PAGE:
I am using 2 100W portable panels with a 45a MPPT controller. The system works really well, and often we don't need to put out both panels to recharge our single group 27 battery in just 2 hours. You may find that the need for 4 panels is too much for the single battery. You could add more battery capacity or reduce the number of panels depending on how far north you are and how much tree cover you have at the camping area. There are ways to size this stuff published on line.
You can connect the negative lead from your onboard charger to the shunt as well, to monitor its output on the Trimetric.
Sizing fuses is to protect devices and the wire. If your controller is 45a, you could protect that with a 60 amp fuse, and the wire if sized to carry 45a could be protected with 45 amp fuse, but you will want to upsize the wire to lessen voltage drop which improves charging. If you upsize the wire you would size the fuse to protect it, and it may be well above the 60 amp fuse needed to protect the controller, so you would be fine with the 60 amp for both.
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Old 03-25-2014, 08:24 PM   #22
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Thanks Peter - I've been all over the map trying to figure out what to do, since there doesn't seem to be a packaged system that meets my needs. Added to that, there's a lot of conflicting info.

Didn't know how to draw the solar panel setup - I want to duplicate what you did (from an earlier post) and what you just described.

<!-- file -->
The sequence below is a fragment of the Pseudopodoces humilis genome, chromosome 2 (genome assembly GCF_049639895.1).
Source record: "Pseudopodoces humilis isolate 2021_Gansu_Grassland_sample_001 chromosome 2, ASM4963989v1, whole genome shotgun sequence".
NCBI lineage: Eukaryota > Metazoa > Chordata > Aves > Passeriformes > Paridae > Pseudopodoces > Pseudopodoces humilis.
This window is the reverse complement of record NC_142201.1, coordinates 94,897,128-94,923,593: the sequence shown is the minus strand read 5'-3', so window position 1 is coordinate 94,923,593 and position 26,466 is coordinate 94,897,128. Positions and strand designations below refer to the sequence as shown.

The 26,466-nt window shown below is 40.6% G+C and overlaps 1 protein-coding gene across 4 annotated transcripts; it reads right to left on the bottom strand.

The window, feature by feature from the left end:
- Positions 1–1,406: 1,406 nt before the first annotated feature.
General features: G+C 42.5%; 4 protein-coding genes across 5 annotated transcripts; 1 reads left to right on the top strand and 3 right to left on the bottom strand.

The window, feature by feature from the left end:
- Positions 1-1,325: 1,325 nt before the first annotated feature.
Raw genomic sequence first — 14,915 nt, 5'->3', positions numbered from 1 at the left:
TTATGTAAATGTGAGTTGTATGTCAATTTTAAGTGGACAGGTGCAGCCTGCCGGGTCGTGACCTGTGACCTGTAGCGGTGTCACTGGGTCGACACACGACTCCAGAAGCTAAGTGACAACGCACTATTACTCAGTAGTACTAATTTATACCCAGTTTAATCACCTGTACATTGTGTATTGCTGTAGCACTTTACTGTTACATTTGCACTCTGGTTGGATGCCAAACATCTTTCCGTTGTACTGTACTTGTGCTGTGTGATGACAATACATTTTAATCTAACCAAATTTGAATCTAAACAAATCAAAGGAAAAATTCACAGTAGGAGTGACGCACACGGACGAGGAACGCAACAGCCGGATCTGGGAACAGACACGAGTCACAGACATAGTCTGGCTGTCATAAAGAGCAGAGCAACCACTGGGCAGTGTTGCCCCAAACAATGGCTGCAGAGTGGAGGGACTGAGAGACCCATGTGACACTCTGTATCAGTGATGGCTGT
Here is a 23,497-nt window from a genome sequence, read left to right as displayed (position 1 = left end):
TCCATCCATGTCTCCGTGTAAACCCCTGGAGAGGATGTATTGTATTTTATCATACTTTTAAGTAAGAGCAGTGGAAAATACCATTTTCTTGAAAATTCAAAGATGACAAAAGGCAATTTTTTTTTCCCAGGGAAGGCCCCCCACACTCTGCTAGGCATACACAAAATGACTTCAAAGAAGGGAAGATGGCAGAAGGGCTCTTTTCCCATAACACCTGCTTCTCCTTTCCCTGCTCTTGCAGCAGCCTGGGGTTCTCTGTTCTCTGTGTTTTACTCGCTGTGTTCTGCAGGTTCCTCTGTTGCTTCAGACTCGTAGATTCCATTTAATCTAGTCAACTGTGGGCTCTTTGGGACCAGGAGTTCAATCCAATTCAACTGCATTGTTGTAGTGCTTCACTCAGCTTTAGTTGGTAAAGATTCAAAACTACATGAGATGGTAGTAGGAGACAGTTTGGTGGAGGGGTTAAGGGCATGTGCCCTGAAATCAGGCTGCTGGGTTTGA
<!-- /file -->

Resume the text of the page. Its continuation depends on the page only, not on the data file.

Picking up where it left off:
I want the A/C and the microwave only for hooked up applications - and will be in that situation only rarely. But I do want the option.

I'm looking at a pair of 6V 200 AH batteries, so in series, shouldn't I have 400 AH? Actually, I don't even need a microwave, but want the capacity to add one in the future.

My biggest energy users will be the 12V fridge, my computer, 12V lighting and pump, and a Keurig mini (doesn't continuously heat water). I will have a TV, but I rarely watch, so it's occasional use. Composting toilet, if I decide to go that way, has a solar fan, so no electricity or water.

Great advice on the transfer switch. I opted for drawing it, because several web sites said it was necessary, and what do I know?
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Old 03-25-2014, 08:47 PM   #23
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Despite the issues raised, drawing out a schematic for critique is an excellent way to get your hands around a problem and find out how to solve it.

Don't get discouraged, start reworking what you have and, long before your Lil' Snoozy is in the driveway, you will have an electrical system all laid out that will do everything you want.

And that's a whole lot better than depending on Joe at Acme RV to do what you want to accomplish, and to do it right the first time.
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Old 03-25-2014, 08:51 PM   #24
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Thanks for the encouragement Bob. That's exactly what I intended.
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Old 03-25-2014, 10:13 PM   #25
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Start by first determining your projected energy usage.. It can be done with a spreadsheet available from many sources. You can figure out the consumption for your appliances manually either with generic figures readily available online, or calculate it using owners manual information and compliance stickers on item.
You can also by an inexpensive kill o watt meter such as this and measure actual consumption (these numbers might surprise you.. Especially the mini Keurig)

http://Amazon.com/gp/aw/d/B00009MDBU...&pi=SY200_QL40
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Old 03-25-2014, 10:46 PM   #26
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Deborah, based on your projected items using DC power, I would say that 200W would be plenty. Two panels of 100W each, plus a controller, going into a pair of batteries. 2 6V golf cart batteries in series would work well. BTW, when you wire them in series you will get 6+6=12V, but the 200A will stay the same. (If wired in parallel, you'd retain 6V but get 400A; however, 6V won't run your 12V appliances, so that's out.)